Excitement over loosening COVID-19 restrictions comes with anxiety for some who fought virus
CHARLOTTE, N.C. (WBTV) - Researchers are noticing a link between COVID-19 survivors and mental health issues like anxiety.
According to a new study, one in three people who survive the virus is diagnosed with a neurological or psychiatric condition within six months.
“When the pandemic first hit people were experiencing a lot of anxiety because their routine had to change pretty drastically,” Novant Health psychotherapist Soltana Nosrati said.
Nosrati said the fear of the unknown caught many people off guard.
“After a few months they kind of got used to the way things were and like most things we adjusted,” she said.
As restrictions loosen in North Carolina, she says anxiety is returning.
“They’re saying ‘oh hey let’s go back to the office’ so I’m getting a lot of patients coming in saying ‘hey I’m a little uncomfortable with going back,’” Nosrati said.
That anxiety can be even higher among people who know the toll COVID-19 can take first hand.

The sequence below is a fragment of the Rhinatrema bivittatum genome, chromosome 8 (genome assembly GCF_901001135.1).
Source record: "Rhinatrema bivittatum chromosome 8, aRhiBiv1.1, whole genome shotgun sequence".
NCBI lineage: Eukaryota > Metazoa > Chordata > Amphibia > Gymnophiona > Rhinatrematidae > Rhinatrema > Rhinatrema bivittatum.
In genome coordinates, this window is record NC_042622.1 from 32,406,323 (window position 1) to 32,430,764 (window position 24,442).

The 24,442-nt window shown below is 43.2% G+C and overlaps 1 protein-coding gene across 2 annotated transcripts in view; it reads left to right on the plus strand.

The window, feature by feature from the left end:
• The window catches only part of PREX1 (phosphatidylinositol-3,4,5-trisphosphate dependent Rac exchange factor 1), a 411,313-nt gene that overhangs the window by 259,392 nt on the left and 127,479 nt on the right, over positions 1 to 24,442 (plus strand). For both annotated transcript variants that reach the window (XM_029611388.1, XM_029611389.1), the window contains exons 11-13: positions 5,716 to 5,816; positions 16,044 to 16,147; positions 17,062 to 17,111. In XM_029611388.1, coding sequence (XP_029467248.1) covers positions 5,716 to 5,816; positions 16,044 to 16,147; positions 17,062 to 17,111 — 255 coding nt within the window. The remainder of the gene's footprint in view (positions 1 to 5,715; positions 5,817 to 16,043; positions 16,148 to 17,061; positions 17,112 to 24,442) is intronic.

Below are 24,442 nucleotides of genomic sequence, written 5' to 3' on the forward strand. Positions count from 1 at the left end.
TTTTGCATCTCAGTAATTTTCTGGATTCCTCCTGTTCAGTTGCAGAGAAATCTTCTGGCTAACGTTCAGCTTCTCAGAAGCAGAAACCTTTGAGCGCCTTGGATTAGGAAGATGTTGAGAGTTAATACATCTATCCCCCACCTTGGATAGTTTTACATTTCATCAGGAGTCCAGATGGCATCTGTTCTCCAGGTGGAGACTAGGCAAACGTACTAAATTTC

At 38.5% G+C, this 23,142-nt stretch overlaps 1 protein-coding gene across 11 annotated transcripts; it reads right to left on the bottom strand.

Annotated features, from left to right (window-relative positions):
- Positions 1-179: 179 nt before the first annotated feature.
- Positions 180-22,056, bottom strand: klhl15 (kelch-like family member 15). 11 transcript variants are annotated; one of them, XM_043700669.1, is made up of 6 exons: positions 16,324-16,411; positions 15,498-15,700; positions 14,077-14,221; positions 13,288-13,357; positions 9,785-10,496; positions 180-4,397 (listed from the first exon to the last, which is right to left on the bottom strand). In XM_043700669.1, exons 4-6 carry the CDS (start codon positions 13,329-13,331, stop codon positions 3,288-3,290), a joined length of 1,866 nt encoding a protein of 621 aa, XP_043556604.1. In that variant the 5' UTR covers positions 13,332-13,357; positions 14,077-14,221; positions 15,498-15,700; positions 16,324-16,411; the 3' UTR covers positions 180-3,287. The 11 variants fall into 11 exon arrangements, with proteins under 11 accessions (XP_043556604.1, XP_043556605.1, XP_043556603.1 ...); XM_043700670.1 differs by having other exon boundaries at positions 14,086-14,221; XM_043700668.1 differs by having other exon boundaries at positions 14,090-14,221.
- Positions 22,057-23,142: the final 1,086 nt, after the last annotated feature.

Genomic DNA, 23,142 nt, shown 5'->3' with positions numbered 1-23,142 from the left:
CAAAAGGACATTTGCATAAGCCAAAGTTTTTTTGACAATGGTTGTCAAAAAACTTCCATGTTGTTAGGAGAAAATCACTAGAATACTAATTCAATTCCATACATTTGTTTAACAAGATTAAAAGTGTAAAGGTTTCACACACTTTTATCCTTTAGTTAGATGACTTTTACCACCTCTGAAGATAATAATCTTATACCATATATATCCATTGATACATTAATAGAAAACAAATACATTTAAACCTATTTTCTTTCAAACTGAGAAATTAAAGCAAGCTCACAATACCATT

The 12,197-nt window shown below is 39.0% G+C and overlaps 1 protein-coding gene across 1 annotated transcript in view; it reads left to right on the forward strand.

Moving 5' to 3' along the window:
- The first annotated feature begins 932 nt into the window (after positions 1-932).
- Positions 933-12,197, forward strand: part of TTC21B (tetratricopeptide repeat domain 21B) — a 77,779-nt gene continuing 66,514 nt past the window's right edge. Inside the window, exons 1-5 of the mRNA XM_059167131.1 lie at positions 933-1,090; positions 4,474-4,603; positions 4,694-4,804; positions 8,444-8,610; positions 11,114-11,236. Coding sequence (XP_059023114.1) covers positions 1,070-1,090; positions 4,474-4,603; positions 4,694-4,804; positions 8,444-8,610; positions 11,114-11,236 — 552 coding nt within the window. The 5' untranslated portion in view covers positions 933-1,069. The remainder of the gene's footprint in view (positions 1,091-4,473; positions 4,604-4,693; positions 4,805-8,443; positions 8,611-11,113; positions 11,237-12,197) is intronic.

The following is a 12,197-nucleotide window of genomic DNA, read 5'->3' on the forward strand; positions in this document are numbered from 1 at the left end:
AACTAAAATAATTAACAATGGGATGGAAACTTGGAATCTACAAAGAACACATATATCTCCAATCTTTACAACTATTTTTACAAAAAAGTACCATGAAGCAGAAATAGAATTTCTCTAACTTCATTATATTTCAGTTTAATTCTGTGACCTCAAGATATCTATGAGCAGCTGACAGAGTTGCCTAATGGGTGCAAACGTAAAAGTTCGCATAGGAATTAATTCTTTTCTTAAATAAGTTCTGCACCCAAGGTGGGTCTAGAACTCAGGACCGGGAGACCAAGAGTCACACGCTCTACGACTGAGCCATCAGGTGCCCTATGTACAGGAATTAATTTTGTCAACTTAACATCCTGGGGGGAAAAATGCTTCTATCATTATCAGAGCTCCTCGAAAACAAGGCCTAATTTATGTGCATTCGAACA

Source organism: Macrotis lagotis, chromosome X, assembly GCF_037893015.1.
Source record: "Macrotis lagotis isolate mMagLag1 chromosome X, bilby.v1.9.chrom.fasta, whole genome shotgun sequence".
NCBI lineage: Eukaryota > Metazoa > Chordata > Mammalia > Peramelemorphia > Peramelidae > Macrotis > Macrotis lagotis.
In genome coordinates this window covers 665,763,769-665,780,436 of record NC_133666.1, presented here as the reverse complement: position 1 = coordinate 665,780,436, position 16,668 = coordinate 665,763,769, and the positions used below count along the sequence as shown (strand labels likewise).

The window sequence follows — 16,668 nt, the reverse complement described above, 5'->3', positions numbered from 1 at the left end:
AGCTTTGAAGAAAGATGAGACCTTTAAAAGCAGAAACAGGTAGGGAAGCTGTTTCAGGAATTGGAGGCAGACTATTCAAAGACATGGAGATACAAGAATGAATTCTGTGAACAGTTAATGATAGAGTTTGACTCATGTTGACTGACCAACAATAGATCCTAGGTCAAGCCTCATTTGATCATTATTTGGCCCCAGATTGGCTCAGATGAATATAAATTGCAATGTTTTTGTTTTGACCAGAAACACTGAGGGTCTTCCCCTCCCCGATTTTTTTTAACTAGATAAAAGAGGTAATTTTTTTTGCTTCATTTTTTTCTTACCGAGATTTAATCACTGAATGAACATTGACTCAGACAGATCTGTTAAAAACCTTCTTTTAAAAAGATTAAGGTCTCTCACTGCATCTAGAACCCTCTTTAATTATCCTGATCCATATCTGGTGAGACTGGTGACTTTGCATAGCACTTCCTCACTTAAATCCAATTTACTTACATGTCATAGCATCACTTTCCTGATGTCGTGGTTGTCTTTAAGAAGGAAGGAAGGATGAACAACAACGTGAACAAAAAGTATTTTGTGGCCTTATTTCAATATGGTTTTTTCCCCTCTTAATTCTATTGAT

“I got it in September 2020 and it wasn’t easy,” Charlotte resident Shane Bird said. “It’s not what I expected being a 28-year-old who is healthy and fit. I was sick for a good 10 days.”
Bird said he had extreme exhaustion and headaches and still experiences brain fog.
“Yes, things are opening up, it’s great for our society, it’s what we all want deep down, but at the same time, I’m personally still nervous about doing some of the things I used to be doing,” Bird said.
It’s why he said he’s protecting himself.
“I’ve gotten one of two shots so far and I’m excited to get my second one because it will make me feel a lot better personally,” he said.
Nosrati said the vaccine is a critical step in all of this, on top of learning how to cope.
“Take a really deep breath, give yourself time to adjust,” she said. “Instead of beating yourself up and saying I shouldn’t feel this way, well, lots of people are feeling this way.”
Nosrati said it’s important to talk about how you’re feeling, and if you’re struggling you should reach out to your doctor.
Bird said he hopes other young people prioritize getting the shot because he learned firsthand that just because you’re young, it doesn’t mean you’re invincible.
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